Tuesday, July 14, 2009

Bike Commuting 101 - Part 2 (Why Bike Commuting)

Before anyone starts bike commuting they should make an assessment of what they hope to achieve by riding a bike to work instead of a car. You will also need to consider lifestyle, location, and other transportation duties (bringing kids to school, work errands, mid-day appointments) that may prevent you from considering bike commuting on certain days. If you think creatively, you can find ways around many situations that at first glance may appear to disqualify you from being able to commute by bike. Many people write off bike commuting due to work clothing and hygiene considerations, but there are ways around that problem mentioned below.

Some reasons for bike commuting would include: improved health, enjoying nature, time to think and be away from distractions, stress reduction, respect from coworkers, reduced transportation/parking expenses, remove necessity/cost of gym memberships, challenge yourself, it can be faster than commuting by car, conversational item in social situations.

We all know that transportation expenses can get pretty high, what with rising fuel prices, insurance, vehicle maintenance, parking expenses. Bike commuting can reduce some, if not all of those, but don’t bank on any immediate savings when you start bike commuting. Few bike commuters end up getting rid of their gas consuming vehicles. Some people, however, don’t own a car and use public transit. These people might notice a more immediate payoff with bike commuting. But for the rest of us, the expenses of getting started in bike commuting will probably offset any savings in gas or car maintenance in the near term.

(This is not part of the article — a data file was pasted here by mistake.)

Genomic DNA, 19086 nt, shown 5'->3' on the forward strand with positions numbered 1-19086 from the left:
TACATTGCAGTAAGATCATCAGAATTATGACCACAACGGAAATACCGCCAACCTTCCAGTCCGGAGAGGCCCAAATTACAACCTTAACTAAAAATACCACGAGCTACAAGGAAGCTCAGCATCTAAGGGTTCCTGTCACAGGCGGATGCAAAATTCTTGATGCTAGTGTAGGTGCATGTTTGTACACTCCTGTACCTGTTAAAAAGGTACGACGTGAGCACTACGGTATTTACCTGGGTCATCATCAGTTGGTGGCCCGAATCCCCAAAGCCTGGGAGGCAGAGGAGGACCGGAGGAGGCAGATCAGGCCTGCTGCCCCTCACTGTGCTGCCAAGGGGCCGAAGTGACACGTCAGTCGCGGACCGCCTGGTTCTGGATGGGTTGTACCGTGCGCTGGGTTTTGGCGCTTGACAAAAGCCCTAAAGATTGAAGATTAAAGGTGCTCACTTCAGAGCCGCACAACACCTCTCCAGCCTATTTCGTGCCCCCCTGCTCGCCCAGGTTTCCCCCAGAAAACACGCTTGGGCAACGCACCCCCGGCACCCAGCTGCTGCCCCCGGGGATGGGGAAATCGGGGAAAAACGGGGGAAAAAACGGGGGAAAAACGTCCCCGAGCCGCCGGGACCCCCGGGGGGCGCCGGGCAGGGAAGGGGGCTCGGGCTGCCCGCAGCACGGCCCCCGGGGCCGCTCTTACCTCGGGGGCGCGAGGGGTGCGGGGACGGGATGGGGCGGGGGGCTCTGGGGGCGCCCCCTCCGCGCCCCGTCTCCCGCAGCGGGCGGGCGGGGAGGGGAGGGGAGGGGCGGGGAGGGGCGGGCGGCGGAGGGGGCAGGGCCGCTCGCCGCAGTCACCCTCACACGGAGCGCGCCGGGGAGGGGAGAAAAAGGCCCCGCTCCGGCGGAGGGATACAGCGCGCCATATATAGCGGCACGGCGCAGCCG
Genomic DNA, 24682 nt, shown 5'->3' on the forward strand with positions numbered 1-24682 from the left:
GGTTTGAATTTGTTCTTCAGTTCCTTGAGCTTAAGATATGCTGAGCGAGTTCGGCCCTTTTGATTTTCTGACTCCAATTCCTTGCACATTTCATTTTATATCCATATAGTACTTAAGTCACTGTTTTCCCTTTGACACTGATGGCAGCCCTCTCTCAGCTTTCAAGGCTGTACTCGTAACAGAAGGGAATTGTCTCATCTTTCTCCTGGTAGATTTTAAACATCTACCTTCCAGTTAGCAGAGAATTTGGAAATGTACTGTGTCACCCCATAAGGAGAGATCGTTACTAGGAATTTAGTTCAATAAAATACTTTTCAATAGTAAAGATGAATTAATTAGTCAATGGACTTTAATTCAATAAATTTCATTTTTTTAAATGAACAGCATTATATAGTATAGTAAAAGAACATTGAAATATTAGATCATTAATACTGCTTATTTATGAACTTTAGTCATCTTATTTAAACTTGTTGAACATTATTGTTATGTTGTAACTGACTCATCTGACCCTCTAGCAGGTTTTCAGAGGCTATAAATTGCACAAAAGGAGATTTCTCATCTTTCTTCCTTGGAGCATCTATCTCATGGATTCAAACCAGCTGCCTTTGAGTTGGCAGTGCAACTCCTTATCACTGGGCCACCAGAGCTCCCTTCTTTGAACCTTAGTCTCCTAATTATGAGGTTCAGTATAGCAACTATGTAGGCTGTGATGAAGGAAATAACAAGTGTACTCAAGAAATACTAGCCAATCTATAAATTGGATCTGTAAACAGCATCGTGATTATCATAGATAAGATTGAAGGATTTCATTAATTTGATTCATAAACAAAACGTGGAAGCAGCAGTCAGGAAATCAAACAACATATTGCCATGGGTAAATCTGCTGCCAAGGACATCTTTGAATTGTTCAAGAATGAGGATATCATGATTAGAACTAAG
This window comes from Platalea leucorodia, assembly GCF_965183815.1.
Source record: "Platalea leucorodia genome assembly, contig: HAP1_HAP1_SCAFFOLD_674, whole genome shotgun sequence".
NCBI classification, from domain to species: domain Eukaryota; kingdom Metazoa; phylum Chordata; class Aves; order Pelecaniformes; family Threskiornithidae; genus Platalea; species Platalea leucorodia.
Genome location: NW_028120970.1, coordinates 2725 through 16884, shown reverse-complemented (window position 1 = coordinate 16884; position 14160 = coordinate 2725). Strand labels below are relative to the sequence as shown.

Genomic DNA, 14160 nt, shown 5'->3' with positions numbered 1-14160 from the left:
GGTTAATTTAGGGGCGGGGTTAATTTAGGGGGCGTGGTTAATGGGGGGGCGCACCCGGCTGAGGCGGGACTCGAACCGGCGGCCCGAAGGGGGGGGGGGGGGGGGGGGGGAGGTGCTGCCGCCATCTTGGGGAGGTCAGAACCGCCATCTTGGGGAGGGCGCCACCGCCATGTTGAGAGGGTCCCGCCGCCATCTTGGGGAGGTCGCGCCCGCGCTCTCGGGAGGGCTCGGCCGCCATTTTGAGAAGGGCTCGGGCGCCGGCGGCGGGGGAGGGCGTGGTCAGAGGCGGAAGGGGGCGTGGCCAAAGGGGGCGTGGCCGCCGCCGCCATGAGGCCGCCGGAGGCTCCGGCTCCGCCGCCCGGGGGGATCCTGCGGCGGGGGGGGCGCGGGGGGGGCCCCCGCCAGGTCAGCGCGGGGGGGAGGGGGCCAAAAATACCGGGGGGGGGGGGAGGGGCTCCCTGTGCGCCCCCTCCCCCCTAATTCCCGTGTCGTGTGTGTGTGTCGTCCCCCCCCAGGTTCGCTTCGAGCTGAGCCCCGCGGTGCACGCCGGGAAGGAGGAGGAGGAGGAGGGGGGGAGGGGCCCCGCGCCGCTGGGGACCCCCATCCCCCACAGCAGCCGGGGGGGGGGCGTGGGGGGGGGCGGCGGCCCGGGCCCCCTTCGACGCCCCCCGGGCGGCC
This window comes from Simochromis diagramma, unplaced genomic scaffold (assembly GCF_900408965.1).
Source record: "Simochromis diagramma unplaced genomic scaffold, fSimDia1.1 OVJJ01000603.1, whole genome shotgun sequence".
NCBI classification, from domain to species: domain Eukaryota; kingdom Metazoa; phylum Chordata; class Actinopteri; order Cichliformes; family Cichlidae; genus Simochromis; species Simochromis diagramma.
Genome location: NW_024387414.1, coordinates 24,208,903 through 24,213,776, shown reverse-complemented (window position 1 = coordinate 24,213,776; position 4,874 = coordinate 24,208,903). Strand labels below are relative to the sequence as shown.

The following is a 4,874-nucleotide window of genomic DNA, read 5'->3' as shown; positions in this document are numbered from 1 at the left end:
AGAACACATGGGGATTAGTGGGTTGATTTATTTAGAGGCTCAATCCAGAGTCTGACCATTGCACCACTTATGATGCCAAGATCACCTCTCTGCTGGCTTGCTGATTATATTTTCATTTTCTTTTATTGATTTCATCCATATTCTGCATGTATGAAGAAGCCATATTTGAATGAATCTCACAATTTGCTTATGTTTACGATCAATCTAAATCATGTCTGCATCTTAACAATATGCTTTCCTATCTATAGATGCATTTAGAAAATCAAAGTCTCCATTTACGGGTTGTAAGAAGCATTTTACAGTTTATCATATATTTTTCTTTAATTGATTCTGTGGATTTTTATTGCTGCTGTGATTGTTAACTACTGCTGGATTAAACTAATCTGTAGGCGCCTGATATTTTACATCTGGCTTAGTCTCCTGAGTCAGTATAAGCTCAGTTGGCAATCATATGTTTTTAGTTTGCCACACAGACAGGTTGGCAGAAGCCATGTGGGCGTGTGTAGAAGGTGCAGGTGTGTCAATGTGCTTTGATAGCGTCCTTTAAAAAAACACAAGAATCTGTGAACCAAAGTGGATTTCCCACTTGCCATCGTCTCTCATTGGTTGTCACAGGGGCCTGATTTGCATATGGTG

Health benefits and stress reduction are probably the first benefits you will notice. You’ll also get the occasional “your crazy” or “wow, I’m impressed” comments from coworkers. Those comments can be fairly gratifying in themselves. Many people mention feeling more awake and ready to face the day when they bike into work. Some studies show that a person that bikes to work will be more productive at work (on average) than a person that drives to work.

Is there a down side? Yes, there are a few negatives associated with bike commuting. You’ll have to plan ahead to make sure you have the right clothes ready. Short commutes (1 to 2 miles) probably mean you can just wear your work clothes on the bike, but long commutes (10 or more miles) might require specific riding apparel and a change of clothes at work. Riding in bad weather may also require different clothing. But most people that just begin bike commuting might just want to avoid the bad weather days at first. Some initial discomfort in the backside (your posterior) is almost unavoidable when you first start bike commuting if you have not been riding a bike much lately. This goes away in a few weeks. Riding in traffic can also be a bit disconcerting at first but over time it becomes more comfortable. Finding a low traffic route to work can make bike commuting much more enjoyable. It can also be a great way to learn your city and find all those amazing places that you would never see driving along the major roadways.

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